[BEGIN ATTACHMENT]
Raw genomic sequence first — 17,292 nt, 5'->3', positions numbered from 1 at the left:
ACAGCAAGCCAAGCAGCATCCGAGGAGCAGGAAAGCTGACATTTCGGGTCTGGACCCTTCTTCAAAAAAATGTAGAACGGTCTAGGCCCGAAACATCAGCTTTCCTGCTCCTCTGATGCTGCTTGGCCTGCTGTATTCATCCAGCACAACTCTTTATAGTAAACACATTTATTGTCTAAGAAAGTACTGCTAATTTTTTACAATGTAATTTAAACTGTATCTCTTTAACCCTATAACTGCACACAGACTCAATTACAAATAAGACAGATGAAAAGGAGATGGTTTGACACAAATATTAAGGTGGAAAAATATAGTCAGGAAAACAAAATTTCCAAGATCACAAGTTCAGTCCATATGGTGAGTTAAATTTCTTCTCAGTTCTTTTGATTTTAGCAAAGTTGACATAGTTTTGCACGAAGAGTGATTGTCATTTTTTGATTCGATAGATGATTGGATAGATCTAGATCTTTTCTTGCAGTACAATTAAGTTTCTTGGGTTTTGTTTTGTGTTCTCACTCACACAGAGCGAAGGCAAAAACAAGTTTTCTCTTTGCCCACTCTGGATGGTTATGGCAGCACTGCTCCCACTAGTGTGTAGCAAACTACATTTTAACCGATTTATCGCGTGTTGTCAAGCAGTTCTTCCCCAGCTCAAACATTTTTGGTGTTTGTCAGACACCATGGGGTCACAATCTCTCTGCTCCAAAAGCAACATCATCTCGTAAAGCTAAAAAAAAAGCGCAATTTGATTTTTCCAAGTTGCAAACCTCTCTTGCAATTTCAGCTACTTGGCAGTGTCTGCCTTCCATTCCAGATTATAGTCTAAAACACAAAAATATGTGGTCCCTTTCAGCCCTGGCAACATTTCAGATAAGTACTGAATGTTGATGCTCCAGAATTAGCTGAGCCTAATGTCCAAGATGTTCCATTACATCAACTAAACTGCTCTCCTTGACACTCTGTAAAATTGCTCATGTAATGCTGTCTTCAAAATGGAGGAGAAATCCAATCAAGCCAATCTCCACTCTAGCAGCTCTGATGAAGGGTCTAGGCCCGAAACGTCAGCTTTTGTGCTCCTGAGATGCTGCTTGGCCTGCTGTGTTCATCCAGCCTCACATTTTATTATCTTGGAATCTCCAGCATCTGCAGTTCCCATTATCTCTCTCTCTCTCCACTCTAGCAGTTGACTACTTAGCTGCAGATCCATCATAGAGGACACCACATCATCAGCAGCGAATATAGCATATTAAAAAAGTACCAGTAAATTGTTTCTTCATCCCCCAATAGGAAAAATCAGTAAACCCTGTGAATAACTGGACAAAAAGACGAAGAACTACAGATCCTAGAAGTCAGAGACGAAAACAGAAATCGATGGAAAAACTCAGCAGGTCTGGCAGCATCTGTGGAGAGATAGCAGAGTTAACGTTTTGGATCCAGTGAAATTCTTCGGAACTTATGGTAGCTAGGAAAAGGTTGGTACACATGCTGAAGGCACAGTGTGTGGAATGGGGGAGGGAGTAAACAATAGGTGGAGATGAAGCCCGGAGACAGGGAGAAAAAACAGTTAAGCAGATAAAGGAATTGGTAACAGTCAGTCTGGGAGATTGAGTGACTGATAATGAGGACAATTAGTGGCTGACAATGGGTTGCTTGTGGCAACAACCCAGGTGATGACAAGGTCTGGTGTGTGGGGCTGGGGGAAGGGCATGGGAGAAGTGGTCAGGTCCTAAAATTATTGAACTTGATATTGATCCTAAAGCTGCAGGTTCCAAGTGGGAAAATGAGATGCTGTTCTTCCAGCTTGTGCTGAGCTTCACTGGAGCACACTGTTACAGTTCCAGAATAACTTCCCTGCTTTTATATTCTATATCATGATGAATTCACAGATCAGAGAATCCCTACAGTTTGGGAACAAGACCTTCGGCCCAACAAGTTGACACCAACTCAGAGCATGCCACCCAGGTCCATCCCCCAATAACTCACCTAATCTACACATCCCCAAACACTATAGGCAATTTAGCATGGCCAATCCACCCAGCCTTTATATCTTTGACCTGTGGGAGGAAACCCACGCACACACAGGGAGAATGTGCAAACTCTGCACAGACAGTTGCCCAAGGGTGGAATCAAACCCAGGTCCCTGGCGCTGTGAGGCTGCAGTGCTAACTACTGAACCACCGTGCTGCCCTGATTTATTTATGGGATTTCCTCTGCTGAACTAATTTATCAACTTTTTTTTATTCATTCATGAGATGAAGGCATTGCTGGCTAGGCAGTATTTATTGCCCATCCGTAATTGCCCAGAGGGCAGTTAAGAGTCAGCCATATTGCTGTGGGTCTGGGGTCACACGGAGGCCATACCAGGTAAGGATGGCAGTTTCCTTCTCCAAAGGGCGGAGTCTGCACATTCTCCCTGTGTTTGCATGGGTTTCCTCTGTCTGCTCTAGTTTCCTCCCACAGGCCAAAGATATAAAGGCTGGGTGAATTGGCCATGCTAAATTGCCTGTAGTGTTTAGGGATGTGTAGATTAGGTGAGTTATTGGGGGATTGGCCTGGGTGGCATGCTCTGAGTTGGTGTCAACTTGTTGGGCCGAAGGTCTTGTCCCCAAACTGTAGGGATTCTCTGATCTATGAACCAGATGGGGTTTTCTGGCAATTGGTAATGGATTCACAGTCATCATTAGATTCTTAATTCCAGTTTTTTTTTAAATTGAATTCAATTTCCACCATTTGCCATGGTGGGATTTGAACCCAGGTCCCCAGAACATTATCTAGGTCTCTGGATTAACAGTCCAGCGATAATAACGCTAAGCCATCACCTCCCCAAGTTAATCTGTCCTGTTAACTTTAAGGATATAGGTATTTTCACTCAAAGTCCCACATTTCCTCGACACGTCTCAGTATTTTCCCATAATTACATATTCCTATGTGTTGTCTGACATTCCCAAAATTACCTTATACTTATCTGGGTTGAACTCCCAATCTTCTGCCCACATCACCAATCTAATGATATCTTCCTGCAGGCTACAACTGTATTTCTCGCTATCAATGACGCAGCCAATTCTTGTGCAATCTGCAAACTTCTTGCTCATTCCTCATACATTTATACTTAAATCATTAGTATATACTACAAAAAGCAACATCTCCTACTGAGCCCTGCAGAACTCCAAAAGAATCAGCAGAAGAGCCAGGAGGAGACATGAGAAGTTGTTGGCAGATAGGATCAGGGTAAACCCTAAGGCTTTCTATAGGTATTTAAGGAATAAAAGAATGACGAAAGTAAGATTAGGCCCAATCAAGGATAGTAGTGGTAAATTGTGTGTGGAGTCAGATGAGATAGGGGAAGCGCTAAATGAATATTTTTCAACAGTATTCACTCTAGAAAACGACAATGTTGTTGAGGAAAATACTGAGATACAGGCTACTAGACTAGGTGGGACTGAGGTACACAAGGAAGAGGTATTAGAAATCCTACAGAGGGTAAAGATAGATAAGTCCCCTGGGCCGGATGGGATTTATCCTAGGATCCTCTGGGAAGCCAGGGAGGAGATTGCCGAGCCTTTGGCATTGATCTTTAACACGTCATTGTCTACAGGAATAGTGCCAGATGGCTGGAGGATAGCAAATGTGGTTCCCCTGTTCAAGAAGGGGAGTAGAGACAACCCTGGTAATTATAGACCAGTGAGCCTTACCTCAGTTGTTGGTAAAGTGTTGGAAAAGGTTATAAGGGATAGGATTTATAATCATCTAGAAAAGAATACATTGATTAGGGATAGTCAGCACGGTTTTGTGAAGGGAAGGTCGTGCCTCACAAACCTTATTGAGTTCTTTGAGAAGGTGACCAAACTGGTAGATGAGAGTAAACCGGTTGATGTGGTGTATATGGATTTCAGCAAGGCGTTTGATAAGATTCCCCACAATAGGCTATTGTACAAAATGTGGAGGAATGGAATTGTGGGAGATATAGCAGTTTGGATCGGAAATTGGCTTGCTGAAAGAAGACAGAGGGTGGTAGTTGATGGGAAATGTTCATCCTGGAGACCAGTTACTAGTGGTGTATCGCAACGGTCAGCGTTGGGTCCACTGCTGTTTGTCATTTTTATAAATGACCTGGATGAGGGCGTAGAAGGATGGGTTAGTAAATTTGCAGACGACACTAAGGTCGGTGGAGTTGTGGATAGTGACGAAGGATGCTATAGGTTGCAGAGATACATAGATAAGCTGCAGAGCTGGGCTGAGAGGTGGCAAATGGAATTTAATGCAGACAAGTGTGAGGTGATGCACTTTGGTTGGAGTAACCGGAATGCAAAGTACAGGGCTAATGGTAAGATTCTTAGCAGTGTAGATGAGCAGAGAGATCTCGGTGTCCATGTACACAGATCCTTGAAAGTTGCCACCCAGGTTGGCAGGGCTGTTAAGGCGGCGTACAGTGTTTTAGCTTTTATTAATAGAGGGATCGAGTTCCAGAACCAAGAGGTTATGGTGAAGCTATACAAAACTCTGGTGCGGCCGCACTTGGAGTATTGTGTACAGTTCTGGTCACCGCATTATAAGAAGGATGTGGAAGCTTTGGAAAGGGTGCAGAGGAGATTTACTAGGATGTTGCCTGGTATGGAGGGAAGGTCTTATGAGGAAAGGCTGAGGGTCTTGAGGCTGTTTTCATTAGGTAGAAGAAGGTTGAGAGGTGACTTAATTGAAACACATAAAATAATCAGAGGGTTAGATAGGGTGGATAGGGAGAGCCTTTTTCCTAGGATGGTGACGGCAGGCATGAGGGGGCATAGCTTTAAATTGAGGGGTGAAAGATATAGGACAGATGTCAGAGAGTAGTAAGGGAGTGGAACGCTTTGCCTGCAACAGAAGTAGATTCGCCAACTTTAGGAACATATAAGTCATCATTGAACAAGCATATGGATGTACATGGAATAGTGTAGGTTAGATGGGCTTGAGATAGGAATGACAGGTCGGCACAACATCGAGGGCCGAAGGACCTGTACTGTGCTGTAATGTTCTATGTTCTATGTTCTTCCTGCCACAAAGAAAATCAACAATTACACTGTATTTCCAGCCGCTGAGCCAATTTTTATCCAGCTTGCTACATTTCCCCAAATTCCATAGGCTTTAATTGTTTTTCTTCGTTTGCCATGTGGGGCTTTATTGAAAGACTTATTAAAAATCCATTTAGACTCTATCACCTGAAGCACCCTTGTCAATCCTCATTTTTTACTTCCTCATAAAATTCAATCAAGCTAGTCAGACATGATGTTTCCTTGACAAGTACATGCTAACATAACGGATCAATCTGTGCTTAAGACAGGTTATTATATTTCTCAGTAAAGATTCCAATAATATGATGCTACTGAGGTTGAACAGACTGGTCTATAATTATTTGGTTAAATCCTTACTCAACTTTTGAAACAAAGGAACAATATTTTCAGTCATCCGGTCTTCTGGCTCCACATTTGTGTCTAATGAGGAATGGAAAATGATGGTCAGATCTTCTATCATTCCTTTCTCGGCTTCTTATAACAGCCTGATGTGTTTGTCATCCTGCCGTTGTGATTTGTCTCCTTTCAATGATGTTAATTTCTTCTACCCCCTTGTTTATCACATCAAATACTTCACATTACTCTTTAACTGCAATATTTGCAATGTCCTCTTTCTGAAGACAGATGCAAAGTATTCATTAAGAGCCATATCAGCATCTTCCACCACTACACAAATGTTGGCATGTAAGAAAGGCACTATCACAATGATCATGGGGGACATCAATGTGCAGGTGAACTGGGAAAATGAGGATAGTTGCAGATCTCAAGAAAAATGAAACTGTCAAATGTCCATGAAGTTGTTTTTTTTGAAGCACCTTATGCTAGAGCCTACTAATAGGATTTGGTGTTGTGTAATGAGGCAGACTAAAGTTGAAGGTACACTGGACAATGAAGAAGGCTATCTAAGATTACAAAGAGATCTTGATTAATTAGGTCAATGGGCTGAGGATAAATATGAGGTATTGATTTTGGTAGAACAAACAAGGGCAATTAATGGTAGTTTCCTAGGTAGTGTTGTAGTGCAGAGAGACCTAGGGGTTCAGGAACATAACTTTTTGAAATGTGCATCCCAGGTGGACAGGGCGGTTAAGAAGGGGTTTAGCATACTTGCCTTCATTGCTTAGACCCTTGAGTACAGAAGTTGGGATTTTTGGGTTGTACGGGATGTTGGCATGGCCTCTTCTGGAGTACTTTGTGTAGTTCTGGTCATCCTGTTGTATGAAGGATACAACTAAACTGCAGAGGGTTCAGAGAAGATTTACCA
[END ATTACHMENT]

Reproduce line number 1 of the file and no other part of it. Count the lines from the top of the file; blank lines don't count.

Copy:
Raw genomic sequence first — 17,292 nt, 5'->3', positions numbered from 1 at the left: